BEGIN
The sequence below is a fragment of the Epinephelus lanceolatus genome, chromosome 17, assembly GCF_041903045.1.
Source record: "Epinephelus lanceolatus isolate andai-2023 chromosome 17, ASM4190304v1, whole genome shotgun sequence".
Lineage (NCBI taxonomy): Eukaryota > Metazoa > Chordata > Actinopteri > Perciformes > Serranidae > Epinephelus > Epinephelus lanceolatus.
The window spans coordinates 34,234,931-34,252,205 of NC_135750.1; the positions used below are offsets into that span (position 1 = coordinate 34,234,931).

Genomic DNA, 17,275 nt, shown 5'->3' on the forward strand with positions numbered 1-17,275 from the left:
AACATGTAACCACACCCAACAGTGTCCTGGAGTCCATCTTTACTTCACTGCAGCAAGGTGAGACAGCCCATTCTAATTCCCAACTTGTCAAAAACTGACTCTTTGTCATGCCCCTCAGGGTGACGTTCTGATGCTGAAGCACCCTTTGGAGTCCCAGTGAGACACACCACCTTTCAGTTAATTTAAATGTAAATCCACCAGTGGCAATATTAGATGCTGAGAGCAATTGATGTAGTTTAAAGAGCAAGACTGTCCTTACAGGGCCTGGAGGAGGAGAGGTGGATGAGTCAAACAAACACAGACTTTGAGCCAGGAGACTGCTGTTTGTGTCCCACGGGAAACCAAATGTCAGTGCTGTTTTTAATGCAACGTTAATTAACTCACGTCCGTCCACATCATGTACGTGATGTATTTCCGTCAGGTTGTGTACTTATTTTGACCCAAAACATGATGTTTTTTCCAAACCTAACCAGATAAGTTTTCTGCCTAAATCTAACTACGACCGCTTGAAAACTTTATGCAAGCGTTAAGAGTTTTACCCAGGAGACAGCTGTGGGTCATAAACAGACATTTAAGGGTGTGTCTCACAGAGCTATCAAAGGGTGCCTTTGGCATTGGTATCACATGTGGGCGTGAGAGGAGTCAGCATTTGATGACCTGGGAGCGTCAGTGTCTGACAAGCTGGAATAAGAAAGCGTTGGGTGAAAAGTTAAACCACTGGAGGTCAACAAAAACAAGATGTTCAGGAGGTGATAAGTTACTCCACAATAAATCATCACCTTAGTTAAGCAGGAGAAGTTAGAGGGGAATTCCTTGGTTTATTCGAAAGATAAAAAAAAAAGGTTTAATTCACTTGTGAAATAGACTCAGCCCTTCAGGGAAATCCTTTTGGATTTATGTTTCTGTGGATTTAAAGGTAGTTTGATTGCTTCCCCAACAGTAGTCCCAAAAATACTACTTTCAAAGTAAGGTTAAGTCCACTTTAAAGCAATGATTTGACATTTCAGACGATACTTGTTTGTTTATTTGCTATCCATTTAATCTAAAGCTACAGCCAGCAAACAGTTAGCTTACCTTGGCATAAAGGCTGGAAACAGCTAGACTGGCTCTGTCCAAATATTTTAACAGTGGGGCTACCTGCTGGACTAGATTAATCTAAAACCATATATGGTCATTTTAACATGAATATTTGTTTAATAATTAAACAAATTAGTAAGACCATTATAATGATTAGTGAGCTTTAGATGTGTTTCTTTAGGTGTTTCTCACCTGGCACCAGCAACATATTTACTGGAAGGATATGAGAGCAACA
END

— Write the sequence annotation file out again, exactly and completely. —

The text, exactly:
The sequence below is a fragment of the Epinephelus lanceolatus genome, chromosome 17, assembly GCF_041903045.1.
Source record: "Epinephelus lanceolatus isolate andai-2023 chromosome 17, ASM4190304v1, whole genome shotgun sequence".
Lineage (NCBI taxonomy): Eukaryota > Metazoa > Chordata > Actinopteri > Perciformes > Serranidae > Epinephelus > Epinephelus lanceolatus.
The window spans coordinates 34,234,931-34,252,205 of NC_135750.1; the positions used below are offsets into that span (position 1 = coordinate 34,234,931).

Genomic DNA, 17,275 nt, shown 5'->3' on the forward strand with positions numbered 1-17,275 from the left:
AACATGTAACCACACCCAACAGTGTCCTGGAGTCCATCTTTACTTCACTGCAGCAAGGTGAGACAGCCCATTCTAATTCCCAACTTGTCAAAAACTGACTCTTTGTCATGCCCCTCAGGGTGACGTTCTGATGCTGAAGCACCCTTTGGAGTCCCAGTGAGACACACCACCTTTCAGTTAATTTAAATGTAAATCCACCAGTGGCAATATTAGATGCTGAGAGCAATTGATGTAGTTTAAAGAGCAAGACTGTCCTTACAGGGCCTGGAGGAGGAGAGGTGGATGAGTCAAACAAACACAGACTTTGAGCCAGGAGACTGCTGTTTGTGTCCCACGGGAAACCAAATGTCAGTGCTGTTTTTAATGCAACGTTAATTAACTCACGTCCGTCCACATCATGTACGTGATGTATTTCCGTCAGGTTGTGTACTTATTTTGACCCAAAACATGATGTTTTTTCCAAACCTAACCAGATAAGTTTTCTGCCTAAATCTAACTACGACCGCTTGAAAACTTTATGCAAGCGTTAAGAGTTTTACCCAGGAGACAGCTGTGGGTCATAAACAGACATTTAAGGGTGTGTCTCACAGAGCTATCAAAGGGTGCCTTTGGCATTGGTATCACATGTGGGCGTGAGAGGAGTCAGCATTTGATGACCTGGGAGCGTCAGTGTCTGACAAGCTGGAATAAGAAAGCGTTGGGTGAAAAGTTAAACCACTGGAGGTCAACAAAAACAAGATGTTCAGGAGGTGATAAGTTACTCCACAATAAATCATCACCTTAGTTAAGCAGGAGAAGTTAGAGGGGAATTCCTTGGTTTATTCGAAAGATAAAAAAAAAAGGTTTAATTCACTTGTGAAATAGACTCAGCCCTTCAGGGAAATCCTTTTGGATTTATGTTTCTGTGGATTTAAAGGTAGTTTGATTGCTTCCCCAACAGTAGTCCCAAAAATACTACTTTCAAAGTAAGGTTAAGTCCACTTTAAAGCAATGATTTGACATTTCAGACGATACTTGTTTGTTTATTTGCTATCCATTTAATCTAAAGCTACAGCCAGCAAACAGTTAGCTTACCTTGGCATAAAGGCTGGAAACAGCTAGACTGGCTCTGTCCAAATATTTTAACAGTGGGGCTACCTGCTGGACTAGATTAATCTAAAACCATATATGGTCATTTTAACATGAATATTTGTTTAATAATTAAACAAATTAGTAAGACCATTATAATGATTAGTGAGCTTTAGATGTGTTTCTTTAGGTGTTTCTCACCTGGCACCAGCAACATATTTACTGGAAGGATATGAGAGCAACA